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minus

[mahy-nuh s]
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preposition
  1. less by the subtraction of; decreased by: Ten minus six is four.
  2. lacking or without: a book minus its title page.
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adjective
  1. involving or noting subtraction.
  2. algebraically negative: a minus quantity.
  3. less than; just below in quality: to get a C minus on a test.
  4. Informal. having negative qualities or characteristics; inferior.
  5. Mycology. (in heterothallic fungi) designating, in the absence of morphological differentiation, one of the two strains of mycelia that unite in the sexual process.
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noun
  1. minus sign.
  2. a minus quantity.
  3. a deficiency or loss.
  4. Informal. a person or thing with no apparent abilities, usefulness, etc.: The last applicant was a definite minus.
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Origin of minus

1300–50; Middle English < Latin, neuter of minor less; see minor
Dictionary.com Unabridged Based on the Random House Unabridged Dictionary, © Random House, Inc. 2018


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British Dictionary definitions for minuses

minus

preposition
  1. reduced by the subtraction offour minus two (written 4 – 2)
  2. informal deprived of; lackingminus the trimmings, that hat would be ordinary
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adjective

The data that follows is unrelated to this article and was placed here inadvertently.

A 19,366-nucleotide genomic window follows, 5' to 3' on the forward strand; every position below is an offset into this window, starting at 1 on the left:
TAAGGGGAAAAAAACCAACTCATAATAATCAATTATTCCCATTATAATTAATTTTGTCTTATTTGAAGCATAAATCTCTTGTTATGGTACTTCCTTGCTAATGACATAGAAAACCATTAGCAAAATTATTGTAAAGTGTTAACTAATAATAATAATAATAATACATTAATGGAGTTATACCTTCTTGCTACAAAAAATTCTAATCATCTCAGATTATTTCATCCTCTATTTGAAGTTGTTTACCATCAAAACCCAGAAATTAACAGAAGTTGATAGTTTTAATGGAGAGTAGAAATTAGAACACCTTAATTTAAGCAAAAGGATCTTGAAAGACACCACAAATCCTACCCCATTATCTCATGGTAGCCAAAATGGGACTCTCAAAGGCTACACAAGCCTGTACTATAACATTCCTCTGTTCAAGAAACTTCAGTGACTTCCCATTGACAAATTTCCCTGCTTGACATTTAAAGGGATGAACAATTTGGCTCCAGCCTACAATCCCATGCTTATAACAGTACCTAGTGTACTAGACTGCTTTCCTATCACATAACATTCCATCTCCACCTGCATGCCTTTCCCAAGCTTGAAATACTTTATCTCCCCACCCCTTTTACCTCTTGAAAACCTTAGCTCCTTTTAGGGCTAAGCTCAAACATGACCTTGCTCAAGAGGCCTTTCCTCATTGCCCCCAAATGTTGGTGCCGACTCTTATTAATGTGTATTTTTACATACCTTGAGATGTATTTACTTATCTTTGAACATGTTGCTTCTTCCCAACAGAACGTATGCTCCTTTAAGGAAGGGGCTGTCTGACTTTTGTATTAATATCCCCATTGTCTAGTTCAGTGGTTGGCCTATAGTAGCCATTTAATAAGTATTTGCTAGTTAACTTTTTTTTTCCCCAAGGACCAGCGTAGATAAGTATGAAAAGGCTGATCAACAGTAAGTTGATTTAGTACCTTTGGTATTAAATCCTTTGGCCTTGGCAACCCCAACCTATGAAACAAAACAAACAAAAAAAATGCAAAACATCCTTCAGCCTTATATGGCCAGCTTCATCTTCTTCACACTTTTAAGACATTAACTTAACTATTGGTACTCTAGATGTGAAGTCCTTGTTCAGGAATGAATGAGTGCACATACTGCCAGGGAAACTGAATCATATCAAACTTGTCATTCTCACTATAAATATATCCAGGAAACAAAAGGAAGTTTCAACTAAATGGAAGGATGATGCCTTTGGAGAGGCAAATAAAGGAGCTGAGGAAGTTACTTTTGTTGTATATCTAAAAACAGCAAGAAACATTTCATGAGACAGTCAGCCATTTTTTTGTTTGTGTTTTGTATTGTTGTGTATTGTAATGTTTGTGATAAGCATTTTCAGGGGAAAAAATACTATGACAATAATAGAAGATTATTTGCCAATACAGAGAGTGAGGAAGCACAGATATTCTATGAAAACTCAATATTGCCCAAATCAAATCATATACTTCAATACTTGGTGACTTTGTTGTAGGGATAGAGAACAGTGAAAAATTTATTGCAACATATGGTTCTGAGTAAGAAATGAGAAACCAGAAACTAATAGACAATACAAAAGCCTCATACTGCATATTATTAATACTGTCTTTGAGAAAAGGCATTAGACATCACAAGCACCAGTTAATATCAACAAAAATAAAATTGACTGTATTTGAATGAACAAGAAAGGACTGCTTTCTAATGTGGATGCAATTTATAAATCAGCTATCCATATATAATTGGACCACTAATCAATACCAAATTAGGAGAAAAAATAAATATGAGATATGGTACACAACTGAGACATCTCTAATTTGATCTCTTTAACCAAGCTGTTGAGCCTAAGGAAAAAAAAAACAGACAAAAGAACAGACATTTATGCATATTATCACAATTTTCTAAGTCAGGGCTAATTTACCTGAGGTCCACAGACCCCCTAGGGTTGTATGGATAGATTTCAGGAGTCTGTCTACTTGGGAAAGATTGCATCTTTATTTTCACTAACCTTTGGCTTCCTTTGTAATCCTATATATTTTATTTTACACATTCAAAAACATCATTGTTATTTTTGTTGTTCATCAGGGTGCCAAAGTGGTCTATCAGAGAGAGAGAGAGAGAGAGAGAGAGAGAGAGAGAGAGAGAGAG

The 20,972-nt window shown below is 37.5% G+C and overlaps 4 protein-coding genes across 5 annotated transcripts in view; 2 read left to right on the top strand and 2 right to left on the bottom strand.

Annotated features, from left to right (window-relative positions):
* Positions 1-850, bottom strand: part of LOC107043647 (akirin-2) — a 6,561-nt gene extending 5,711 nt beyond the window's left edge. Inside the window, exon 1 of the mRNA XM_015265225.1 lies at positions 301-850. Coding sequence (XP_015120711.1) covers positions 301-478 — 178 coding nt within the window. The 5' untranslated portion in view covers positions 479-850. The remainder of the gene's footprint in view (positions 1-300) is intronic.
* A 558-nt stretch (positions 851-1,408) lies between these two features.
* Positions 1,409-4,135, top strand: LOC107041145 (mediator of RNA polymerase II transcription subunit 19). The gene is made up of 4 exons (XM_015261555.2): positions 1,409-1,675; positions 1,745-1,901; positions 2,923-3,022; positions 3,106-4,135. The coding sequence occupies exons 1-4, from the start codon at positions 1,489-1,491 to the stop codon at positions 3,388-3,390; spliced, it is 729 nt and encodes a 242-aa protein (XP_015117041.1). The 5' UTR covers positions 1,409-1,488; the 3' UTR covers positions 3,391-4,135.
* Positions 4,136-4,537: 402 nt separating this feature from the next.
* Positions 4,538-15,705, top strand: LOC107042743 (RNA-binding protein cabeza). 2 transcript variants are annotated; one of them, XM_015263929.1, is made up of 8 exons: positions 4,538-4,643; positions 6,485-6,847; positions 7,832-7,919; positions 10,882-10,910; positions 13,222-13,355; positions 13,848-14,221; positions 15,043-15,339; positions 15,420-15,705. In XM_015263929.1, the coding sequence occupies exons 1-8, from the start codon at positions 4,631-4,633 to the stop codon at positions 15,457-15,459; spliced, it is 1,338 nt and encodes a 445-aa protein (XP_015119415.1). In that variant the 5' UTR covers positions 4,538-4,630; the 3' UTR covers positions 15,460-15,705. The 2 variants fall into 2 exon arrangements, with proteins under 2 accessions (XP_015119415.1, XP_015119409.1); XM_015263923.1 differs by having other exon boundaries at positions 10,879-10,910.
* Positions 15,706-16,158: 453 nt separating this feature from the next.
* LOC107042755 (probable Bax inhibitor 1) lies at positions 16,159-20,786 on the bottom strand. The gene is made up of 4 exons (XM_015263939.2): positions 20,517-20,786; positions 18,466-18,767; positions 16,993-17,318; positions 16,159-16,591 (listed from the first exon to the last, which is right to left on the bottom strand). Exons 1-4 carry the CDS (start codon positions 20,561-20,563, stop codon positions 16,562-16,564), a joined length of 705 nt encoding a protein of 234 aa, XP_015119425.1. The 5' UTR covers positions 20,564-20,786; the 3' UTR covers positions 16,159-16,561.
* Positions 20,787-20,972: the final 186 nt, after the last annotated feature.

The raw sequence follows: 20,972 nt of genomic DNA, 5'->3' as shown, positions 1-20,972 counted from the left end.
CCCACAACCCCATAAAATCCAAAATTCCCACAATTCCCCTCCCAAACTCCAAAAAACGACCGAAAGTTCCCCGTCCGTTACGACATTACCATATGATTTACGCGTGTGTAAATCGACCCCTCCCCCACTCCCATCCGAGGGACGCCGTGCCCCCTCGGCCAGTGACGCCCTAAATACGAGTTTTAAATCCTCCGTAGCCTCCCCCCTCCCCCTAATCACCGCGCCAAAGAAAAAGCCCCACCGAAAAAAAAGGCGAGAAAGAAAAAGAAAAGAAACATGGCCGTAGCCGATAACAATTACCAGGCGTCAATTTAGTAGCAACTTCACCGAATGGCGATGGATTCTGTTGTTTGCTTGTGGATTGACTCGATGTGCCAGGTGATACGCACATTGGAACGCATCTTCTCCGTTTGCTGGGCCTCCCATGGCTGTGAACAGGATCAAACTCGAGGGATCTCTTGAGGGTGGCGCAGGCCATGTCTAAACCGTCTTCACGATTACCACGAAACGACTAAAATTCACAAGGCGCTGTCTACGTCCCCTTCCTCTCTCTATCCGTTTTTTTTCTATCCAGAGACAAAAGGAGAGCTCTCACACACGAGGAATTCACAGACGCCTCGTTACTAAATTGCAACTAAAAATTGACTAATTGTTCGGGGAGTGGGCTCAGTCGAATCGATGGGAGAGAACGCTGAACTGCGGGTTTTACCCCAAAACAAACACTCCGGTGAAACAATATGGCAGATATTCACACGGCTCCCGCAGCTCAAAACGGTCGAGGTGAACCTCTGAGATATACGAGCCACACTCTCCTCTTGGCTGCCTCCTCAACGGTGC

1. indicating or involving subtractiona minus sign
    2. Also: negativehaving a value or designating a quantity less than zeroa minus number
  1. on the negative part of a scale or coordinate axisa value of minus 40°C
  2. involving a disadvantage, harm, etca minus factor
  3. (postpositive) education slightly below the standard of a particular gradehe received a B minus for his essay
  4. botany designating the strain of a fungus that can only undergo sexual reproduction with a plus strain
  5. denoting a negative electric charge
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noun
  1. short for minus sign
  2. a negative quantity
  3. a disadvantage, loss, or deficit
  4. informal something detrimental or negative
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Mathematical symbol:

Word Origin

C15: from Latin, neuter of minor
Collins English Dictionary - Complete & Unabridged 2012 Digital Edition © William Collins Sons & Co. Ltd. 1979, 1986 © HarperCollins Publishers 1998, 2000, 2003, 2005, 2006, 2007, 2009, 2012

Word Origin and History for minuses

minus

prep.

late 15c., "with subtraction of," from Latin minus "less," neuter of minor "smaller," from PIE *mi-nu-, suffixed form of root *mei- "small" (cf. Latin minuere "to diminish, reduce, lessen," Greek meion "less, smaller," Old English minsian "to diminish," Sanskrit miyate "diminishes, declines," Russian men'she "less").

Mathematical use in expressions of calculation did not exist in the word in classical Latin and is probably from North Sea medieval commercial usage of Latin plus and minus to indicate surplus or deficiency of weight or measure. Origin of the "minus sign" is disputed.

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minus

n.

1650s, from minus (prep.).

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Online Etymology Dictionary, © 2010 Douglas Harper